In accordance with another aspect of the invention, the coating or other covering preferably has a copper base layer with a covering layer of nickel or chromium thereover. In this way, the excellent heat conductivity and the high electrical conductivity of copper is combined with advantageously usable properties of nickel or chromium, such as wear protection or magnetic shielding.

Advantageously, the thickness of the coating lies between 5 μm and 20 μm. On the one hand, a well adhering coating with a relatively limited length of the coating process can be produced in this manner and, on the other hand, the desired effects, or function, of the coating can be achieved to a sufficient degree.

The resistance of the surface of the plastic housing against mechanical effects, such as abrasion, or scratches, can be increased by means of the coating of the surface.

The housing can comprise several parts, which are combined into a unit.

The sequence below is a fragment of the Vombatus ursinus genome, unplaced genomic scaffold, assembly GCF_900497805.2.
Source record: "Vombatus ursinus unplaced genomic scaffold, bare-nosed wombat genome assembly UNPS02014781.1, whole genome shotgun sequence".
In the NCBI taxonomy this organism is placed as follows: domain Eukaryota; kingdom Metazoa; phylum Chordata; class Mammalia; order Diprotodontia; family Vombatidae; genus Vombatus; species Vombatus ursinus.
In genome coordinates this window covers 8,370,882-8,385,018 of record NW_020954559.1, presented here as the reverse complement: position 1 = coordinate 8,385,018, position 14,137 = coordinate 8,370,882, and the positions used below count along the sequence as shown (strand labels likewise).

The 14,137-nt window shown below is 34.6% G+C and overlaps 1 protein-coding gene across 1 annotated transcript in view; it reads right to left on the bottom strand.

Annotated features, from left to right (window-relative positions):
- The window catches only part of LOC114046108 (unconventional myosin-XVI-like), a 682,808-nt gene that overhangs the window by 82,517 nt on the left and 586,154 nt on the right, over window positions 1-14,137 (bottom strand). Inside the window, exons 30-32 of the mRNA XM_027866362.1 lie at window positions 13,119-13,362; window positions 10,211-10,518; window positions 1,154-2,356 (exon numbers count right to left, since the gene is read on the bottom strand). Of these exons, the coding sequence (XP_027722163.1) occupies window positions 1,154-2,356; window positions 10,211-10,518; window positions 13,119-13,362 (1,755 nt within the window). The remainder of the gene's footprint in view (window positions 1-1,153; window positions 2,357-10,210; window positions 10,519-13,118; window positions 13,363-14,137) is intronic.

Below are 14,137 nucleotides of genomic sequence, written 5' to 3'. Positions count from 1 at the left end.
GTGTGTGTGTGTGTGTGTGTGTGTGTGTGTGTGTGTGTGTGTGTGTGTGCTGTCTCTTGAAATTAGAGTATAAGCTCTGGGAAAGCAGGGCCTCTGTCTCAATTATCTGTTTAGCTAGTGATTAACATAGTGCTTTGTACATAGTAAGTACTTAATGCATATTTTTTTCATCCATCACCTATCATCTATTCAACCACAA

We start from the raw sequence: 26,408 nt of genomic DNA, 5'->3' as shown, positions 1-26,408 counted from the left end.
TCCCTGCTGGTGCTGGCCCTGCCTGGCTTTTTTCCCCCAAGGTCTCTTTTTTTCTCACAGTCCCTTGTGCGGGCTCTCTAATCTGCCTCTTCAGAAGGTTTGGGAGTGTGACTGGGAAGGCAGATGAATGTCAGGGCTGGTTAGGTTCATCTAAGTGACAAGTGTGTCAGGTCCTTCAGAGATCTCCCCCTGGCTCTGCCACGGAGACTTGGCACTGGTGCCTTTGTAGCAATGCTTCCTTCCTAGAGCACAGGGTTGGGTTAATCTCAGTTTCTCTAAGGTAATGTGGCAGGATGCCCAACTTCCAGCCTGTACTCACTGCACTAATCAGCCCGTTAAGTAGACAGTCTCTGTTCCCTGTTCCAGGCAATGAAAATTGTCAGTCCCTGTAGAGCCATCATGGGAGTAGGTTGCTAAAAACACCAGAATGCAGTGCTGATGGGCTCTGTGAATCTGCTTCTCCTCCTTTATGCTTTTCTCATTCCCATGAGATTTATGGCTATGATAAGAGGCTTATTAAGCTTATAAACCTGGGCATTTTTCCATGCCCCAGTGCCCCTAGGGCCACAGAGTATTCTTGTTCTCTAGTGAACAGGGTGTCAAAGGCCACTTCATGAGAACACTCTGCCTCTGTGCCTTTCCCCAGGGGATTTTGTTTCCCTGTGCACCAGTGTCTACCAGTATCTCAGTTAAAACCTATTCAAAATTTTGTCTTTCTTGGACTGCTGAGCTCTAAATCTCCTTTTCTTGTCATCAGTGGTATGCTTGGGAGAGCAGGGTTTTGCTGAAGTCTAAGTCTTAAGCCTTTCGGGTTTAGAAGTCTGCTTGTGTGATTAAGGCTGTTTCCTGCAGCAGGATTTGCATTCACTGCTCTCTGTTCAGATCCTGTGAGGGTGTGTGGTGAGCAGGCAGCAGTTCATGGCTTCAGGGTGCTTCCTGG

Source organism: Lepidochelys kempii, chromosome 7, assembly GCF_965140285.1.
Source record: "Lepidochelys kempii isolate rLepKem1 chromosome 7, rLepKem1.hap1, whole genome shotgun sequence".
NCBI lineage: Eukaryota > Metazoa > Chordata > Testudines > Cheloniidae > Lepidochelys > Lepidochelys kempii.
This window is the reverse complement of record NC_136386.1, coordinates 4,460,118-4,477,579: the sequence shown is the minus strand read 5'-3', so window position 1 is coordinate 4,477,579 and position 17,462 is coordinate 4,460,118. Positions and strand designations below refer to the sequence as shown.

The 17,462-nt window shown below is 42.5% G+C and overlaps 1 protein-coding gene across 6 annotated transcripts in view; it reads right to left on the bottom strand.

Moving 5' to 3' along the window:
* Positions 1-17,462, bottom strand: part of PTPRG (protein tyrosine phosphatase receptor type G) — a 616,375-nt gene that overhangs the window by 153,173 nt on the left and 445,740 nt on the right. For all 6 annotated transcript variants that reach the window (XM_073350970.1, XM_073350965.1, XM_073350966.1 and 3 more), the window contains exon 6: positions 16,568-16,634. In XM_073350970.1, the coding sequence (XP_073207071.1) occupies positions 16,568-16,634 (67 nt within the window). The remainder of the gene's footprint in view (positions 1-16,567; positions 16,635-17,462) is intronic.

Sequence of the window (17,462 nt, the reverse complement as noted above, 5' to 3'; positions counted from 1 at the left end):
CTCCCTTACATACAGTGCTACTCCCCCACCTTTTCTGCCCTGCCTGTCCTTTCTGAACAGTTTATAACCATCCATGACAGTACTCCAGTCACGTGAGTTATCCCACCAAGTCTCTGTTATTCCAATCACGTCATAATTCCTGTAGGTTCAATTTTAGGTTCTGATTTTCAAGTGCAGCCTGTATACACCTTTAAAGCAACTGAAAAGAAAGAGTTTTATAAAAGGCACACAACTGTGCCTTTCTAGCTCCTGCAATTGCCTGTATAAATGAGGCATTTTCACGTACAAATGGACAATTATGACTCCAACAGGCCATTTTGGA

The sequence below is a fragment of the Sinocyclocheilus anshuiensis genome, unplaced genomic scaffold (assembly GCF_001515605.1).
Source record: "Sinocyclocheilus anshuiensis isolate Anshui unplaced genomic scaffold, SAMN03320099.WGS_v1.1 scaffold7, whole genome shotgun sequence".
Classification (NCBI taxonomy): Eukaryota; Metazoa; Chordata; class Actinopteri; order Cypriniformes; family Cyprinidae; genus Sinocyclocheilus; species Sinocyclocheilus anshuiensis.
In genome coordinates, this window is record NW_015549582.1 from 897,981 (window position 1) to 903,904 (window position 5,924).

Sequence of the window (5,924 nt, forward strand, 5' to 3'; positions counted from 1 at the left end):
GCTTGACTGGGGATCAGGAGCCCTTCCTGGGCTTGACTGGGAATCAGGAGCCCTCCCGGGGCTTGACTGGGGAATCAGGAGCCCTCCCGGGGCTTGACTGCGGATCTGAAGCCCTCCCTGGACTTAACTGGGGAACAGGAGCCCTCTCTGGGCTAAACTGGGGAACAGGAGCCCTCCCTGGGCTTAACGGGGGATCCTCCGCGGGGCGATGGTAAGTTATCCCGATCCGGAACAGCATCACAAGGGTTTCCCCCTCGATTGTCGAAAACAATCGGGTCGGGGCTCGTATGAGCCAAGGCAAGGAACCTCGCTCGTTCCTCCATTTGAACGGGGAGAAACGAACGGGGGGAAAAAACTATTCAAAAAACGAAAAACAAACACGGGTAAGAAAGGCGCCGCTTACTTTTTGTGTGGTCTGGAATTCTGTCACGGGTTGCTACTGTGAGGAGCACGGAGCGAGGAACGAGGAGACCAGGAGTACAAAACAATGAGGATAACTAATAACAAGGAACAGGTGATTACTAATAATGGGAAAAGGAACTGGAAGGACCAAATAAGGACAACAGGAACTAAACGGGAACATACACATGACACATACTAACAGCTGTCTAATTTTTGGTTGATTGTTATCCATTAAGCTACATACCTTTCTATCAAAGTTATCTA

Undesirable effects of the measured result can be substantially reduced or completely prevented by means of a yarn sensor embodied in accordance with the invention. These effects can be generated if components inside the housing of the yarn sensor are subjected to increased temperatures or magnetic or electrical fields. A so-called component drifting is thereby counteracted. Component drifting may occur if, for example, the temperature to which the measuring element is subjected increases and an error in measured values or in processing of signals thereby occurs or is increased. The waste heat generated in the housing by electrical components arranged therein can be removed to a sufficient degree by means of the sensor in accordance with the invention. Electrostatic charging is also removed by means of the coating in accordance with the invention.

The quality of the measured results, the quality of yarn monitoring, and therefore the quality of the yarn itself is increased. Besides improved wear protection of the housing, the coating in accordance with the present invention opens up design possibilities for a pleasing visual appearance of the yarn sensor, for example by means of a chromed surface.